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The term subluxation has been used by the chiropractic profession for over a century. [1, 2] It is an important element of chiropractic practice, embedded in legislation and regulation, and its clinical implications have been, and continue to be scientifically explored. [2, 3]
The term subluxation, as used by chiropractors, is a researchable concept that is important to health and health care delivery. [1, 2, 4] The need to properly define this entity has been widely recognized as a high priority within the profession, as evidenced by the number of groups and organizations who have offered definitions of subluxation. [1, 2, 510]
Many of the past definitions do not provide a testable definition of chiropractic subluxation.  Some do not reflect the current research that supports a neurologically-centered model of subluxation.  The Rubicon Group (TRG) has utilized the current available scientific evidence to define the chiropractic subluxation.
Contemporary neurophysiological language and concepts, based on current scientific publications on the topic, have been used. As this definition is subject to ongoing scientific exploration that is likely to lead to new findings and understandings, modifications may be anticipated. However, this definition reflects what is currently known, and it is congruent with current neurophysiological scientific understanding
We currently define a chiropractic subluxation as a self-perpetuating, central segmental motor control problem that involves a joint, such as a vertebral motion segment, that is not moving appropriately, resulting in ongoing maladaptive neural plastic changes that interfere with the central nervous systems ability to self-regulate, self-organize, adapt, repair and heal.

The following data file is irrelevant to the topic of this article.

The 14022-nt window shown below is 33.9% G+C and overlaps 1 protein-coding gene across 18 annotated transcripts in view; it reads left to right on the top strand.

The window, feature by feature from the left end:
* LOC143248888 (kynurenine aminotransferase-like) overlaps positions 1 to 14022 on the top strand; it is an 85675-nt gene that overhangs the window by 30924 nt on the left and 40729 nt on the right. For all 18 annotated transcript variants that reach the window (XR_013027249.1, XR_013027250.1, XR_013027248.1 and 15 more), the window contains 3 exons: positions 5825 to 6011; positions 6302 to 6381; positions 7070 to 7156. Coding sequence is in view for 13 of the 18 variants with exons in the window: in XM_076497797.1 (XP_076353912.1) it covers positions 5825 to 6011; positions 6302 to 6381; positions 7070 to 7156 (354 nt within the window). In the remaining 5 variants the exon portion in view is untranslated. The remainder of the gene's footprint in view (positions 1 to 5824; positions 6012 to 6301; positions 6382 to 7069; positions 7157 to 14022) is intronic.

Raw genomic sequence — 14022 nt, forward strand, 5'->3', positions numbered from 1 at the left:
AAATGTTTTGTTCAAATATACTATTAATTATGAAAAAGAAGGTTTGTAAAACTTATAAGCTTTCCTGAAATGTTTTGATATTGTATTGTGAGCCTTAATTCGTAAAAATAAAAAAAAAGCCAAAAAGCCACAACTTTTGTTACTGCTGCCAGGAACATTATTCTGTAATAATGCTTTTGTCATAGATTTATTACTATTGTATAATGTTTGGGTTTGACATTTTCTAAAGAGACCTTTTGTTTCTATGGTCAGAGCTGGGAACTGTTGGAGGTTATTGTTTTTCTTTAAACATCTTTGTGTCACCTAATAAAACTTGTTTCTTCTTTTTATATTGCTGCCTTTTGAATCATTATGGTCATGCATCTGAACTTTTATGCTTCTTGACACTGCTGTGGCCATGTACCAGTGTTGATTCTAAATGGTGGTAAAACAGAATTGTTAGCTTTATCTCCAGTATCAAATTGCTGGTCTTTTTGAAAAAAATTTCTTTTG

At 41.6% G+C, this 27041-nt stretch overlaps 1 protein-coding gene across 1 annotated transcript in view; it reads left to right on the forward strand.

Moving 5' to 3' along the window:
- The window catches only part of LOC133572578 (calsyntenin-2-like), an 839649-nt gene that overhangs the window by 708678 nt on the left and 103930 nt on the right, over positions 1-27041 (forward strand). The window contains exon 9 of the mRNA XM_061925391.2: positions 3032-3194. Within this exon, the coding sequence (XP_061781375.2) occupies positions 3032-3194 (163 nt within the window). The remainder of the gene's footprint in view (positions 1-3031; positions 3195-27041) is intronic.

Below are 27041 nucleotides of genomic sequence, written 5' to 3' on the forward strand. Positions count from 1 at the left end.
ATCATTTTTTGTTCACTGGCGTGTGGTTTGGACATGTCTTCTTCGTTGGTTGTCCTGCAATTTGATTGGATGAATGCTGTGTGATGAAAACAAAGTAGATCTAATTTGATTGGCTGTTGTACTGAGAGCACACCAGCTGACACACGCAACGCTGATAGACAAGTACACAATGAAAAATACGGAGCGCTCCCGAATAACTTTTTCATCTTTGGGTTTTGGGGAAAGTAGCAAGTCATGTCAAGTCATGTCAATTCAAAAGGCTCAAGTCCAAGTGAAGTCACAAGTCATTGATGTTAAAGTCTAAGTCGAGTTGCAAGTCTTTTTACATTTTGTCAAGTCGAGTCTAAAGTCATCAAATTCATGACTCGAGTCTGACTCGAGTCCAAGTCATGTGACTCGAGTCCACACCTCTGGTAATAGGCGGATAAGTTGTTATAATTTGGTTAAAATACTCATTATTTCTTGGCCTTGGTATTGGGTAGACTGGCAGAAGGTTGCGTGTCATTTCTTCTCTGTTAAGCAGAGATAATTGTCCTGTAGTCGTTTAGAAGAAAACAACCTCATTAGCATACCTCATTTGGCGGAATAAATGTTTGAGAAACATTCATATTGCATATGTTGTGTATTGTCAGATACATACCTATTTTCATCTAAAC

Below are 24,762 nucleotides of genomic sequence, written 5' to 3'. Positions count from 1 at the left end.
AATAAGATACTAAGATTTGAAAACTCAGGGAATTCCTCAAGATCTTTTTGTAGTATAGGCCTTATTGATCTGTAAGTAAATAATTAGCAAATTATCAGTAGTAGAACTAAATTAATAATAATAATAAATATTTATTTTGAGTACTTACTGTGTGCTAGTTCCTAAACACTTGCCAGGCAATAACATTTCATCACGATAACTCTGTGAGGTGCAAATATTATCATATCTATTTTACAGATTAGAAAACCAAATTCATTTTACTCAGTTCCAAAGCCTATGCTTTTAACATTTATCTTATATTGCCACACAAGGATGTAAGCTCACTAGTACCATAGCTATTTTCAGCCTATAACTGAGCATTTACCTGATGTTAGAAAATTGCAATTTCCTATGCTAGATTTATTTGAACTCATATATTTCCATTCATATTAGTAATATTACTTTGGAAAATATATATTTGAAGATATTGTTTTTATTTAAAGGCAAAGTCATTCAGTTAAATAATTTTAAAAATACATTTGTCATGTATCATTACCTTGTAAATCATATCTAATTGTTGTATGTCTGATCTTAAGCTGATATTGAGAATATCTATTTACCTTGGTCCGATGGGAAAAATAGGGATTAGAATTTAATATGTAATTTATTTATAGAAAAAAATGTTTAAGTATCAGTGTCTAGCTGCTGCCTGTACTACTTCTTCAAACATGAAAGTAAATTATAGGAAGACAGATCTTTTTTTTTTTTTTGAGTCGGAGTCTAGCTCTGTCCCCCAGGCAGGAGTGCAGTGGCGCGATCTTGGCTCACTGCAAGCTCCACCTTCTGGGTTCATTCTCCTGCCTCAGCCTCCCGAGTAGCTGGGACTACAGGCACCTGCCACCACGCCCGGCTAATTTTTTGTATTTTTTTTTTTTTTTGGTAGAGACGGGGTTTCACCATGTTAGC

(The Rubicon Group, May 2017.)
There are three key elements, namely:
A chiropractic subluxation often relates to the spine and its connecting structures.  Chiropractic subluxation assessment generally involves evaluating the pathophysiological consequences of the central segmental motor control problem; [4, 12] these may include pain, asymmetry, biomechanical or postural changes (such as changes in relative range of intervertebral motion), changes in tissue temperature, texture and/or tone, and other findings that can be identified using special tests.  Once identified, subluxations are corrected using a variety of techniques including high velocity low amplitude chiropractic adjustments, instrument assisted adjustments, and lower force manual techniques and approaches. 
A growing body of scientific evidence has demonstrated that spinal function impacts central neural function in multiple ways, [3, 4, 1419] and that improving spinal function has an impact on clinical outcomes.  Scientists have known for several decades that neurons continuously adapt in structure and function in response to our ever-changing environment.  This ability to adapt is known as neural plasticity,  and it is now well understood that the central nervous system can reorganize in response to altered input. 
Examples of increased sensory input that can lead to neural plastic changes include repetitive muscular activity [29, 3641] such as typing or playing the piano, or repeated tactile sensory input such as occurs with blind Braille readers.  Similar central nervous system change or reorganization may take place due to a decrease in behavior or activity. [32, 4349] Thus the concept, that alterations in paraspinal muscle function due to abnormal spinal movement patterns are capable of changing central neural function is totally congruent with current neuroscience understanding, as well as current scientific findings. [3, 4, 1419]
 In the scientific literature, this can be known as hyperafferentation. Hypermeaning increased, and afferentation meaning the afferent nerves, which are the ones that go to the brain with information.
 In the scientific literature, this is often called deafferentation.
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